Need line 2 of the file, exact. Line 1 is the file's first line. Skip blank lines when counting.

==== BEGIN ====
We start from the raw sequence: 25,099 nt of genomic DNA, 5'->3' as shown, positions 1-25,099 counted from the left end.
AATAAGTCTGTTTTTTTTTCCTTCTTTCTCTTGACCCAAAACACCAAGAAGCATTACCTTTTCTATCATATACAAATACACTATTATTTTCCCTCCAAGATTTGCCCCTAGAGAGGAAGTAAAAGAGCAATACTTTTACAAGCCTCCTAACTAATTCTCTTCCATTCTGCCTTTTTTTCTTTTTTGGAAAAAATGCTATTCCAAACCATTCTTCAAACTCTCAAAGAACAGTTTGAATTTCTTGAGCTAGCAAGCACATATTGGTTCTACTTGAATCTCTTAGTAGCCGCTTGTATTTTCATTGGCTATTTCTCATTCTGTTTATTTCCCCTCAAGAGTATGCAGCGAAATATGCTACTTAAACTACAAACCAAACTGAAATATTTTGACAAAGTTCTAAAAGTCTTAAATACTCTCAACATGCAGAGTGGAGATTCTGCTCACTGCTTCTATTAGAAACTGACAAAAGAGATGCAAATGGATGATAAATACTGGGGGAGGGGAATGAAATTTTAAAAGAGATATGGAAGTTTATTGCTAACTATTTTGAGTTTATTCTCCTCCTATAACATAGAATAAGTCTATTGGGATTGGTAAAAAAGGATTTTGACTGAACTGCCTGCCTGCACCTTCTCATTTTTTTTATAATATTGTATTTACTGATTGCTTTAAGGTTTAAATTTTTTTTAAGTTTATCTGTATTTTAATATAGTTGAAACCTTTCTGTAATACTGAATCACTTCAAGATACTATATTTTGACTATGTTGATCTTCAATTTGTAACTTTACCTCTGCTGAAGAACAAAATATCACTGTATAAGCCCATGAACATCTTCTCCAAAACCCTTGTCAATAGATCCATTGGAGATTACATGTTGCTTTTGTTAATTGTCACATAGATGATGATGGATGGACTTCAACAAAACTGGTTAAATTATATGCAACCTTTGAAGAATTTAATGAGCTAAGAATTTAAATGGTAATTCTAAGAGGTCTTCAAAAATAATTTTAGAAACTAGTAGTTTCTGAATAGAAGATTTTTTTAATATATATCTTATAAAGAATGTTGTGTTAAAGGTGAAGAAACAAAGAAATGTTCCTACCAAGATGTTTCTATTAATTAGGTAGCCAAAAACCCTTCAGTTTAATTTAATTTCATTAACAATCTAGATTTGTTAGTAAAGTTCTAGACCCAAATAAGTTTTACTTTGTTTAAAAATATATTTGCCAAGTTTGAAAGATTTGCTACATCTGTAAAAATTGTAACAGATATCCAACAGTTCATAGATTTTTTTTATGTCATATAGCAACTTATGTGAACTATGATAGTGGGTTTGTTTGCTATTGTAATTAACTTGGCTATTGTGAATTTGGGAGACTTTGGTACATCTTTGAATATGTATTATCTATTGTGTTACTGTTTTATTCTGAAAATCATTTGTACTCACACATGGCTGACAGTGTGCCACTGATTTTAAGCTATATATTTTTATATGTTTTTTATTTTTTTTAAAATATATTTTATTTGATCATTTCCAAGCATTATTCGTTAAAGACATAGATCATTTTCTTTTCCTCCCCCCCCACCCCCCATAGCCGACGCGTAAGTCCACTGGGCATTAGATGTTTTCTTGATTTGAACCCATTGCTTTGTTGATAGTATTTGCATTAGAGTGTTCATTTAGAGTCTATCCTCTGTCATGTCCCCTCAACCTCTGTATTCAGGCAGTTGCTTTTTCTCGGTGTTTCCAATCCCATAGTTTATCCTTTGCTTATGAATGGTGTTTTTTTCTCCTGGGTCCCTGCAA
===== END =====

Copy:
AATAAGTCTGTTTTTTTTTCCTTCTTTCTCTTGACCCAAAACACCAAGAAGCATTACCTTTTCTATCATATACAAATACACTATTATTTTCCCTCCAAGATTTGCCCCTAGAGAGGAAGTAAAAGAGCAATACTTTTACAAGCCTCCTAACTAATTCTCTTCCATTCTGCCTTTTTTTCTTTTTTGGAAAAAATGCTATTCCAAACCATTCTTCAAACTCTCAAAGAACAGTTTGAATTTCTTGAGCTAGCAAGCACATATTGGTTCTACTTGAATCTCTTAGTAGCCGCTTGTATTTTCATTGGCTATTTCTCATTCTGTTTATTTCCCCTCAAGAGTATGCAGCGAAATATGCTACTTAAACTACAAACCAAACTGAAATATTTTGACAAAGTTCTAAAAGTCTTAAATACTCTCAACATGCAGAGTGGAGATTCTGCTCACTGCTTCTATTAGAAACTGACAAAAGAGATGCAAATGGATGATAAATACTGGGGGAGGGGAATGAAATTTTAAAAGAGATATGGAAGTTTATTGCTAACTATTTTGAGTTTATTCTCCTCCTATAACATAGAATAAGTCTATTGGGATTGGTAAAAAAGGATTTTGACTGAACTGCCTGCCTGCACCTTCTCATTTTTTTTATAATATTGTATTTACTGATTGCTTTAAGGTTTAAATTTTTTTTAAGTTTATCTGTATTTTAATATAGTTGAAACCTTTCTGTAATACTGAATCACTTCAAGATACTATATTTTGACTATGTTGATCTTCAATTTGTAACTTTACCTCTGCTGAAGAACAAAATATCACTGTATAAGCCCATGAACATCTTCTCCAAAACCCTTGTCAATAGATCCATTGGAGATTACATGTTGCTTTTGTTAATTGTCACATAGATGATGATGGATGGACTTCAACAAAACTGGTTAAATTATATGCAACCTTTGAAGAATTTAATGAGCTAAGAATTTAAATGGTAATTCTAAGAGGTCTTCAAAAATAATTTTAGAAACTAGTAGTTTCTGAATAGAAGATTTTTTTAATATATATCTTATAAAGAATGTTGTGTTAAAGGTGAAGAAACAAAGAAATGTTCCTACCAAGATGTTTCTATTAATTAGGTAGCCAAAAACCCTTCAGTTTAATTTAATTTCATTAACAATCTAGATTTGTTAGTAAAGTTCTAGACCCAAATAAGTTTTACTTTGTTTAAAAATATATTTGCCAAGTTTGAAAGATTTGCTACATCTGTAAAAATTGTAACAGATATCCAACAGTTCATAGATTTTTTTTATGTCATATAGCAACTTATGTGAACTATGATAGTGGGTTTGTTTGCTATTGTAATTAACTTGGCTATTGTGAATTTGGGAGACTTTGGTACATCTTTGAATATGTATTATCTATTGTGTTACTGTTTTATTCTGAAAATCATTTGTACTCACACATGGCTGACAGTGTGCCACTGATTTTAAGCTATATATTTTTATATGTTTTTTATTTTTTTTAAAATATATTTTATTTGATCATTTCCAAGCATTATTCGTTAAAGACATAGATCATTTTCTTTTCCTCCCCCCCCACCCCCCATAGCCGACGCGTAAGTCCACTGGGCATTAGATGTTTTCTTGATTTGAACCCATTGCTTTGTTGATAGTATTTGCATTAGAGTGTTCATTTAGAGTCTATCCTCTGTCATGTCCCCTCAACCTCTGTATTCAGGCAGTTGCTTTTTCTCGGTGTTTCCAATCCCATAGTTTATCCTTTGCTTATGAATGGTGTTTTTTTCTCCTGGGTCCCTGCAA